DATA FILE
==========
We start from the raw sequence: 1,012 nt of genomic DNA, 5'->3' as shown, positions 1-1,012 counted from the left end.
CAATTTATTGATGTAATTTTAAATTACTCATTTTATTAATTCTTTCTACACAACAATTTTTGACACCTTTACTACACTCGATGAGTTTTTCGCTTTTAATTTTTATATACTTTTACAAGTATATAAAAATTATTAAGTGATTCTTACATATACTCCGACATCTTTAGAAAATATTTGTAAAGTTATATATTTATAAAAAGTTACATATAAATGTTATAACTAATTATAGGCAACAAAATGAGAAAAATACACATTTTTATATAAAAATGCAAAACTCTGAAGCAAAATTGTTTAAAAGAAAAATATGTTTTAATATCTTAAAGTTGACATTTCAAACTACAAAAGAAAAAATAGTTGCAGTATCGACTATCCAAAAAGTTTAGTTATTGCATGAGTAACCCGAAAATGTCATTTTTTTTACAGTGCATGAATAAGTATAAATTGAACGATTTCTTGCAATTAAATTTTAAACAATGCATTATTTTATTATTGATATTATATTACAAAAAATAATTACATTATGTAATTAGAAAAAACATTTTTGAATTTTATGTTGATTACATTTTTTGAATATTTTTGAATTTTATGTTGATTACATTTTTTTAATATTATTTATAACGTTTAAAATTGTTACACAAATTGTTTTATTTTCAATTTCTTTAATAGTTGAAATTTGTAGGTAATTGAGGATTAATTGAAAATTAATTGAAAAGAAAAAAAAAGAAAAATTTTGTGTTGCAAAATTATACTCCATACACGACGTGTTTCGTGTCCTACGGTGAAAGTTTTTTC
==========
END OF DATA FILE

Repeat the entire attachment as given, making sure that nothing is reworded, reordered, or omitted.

We start from the raw sequence: 1,012 nt of genomic DNA, 5'->3' as shown, positions 1-1,012 counted from the left end.
CAATTTATTGATGTAATTTTAAATTACTCATTTTATTAATTCTTTCTACACAACAATTTTTGACACCTTTACTACACTCGATGAGTTTTTCGCTTTTAATTTTTATATACTTTTACAAGTATATAAAAATTATTAAGTGATTCTTACATATACTCCGACATCTTTAGAAAATATTTGTAAAGTTATATATTTATAAAAAGTTACATATAAATGTTATAACTAATTATAGGCAACAAAATGAGAAAAATACACATTTTTATATAAAAATGCAAAACTCTGAAGCAAAATTGTTTAAAAGAAAAATATGTTTTAATATCTTAAAGTTGACATTTCAAACTACAAAAGAAAAAATAGTTGCAGTATCGACTATCCAAAAAGTTTAGTTATTGCATGAGTAACCCGAAAATGTCATTTTTTTTACAGTGCATGAATAAGTATAAATTGAACGATTTCTTGCAATTAAATTTTAAACAATGCATTATTTTATTATTGATATTATATTACAAAAAATAATTACATTATGTAATTAGAAAAAACATTTTTGAATTTTATGTTGATTACATTTTTTGAATATTTTTGAATTTTATGTTGATTACATTTTTTTAATATTATTTATAACGTTTAAAATTGTTACACAAATTGTTTTATTTTCAATTTCTTTAATAGTTGAAATTTGTAGGTAATTGAGGATTAATTGAAAATTAATTGAAAAGAAAAAAAAAGAAAAATTTTGTGTTGCAAAATTATACTCCATACACGACGTGTTTCGTGTCCTACGGTGAAAGTTTTTTC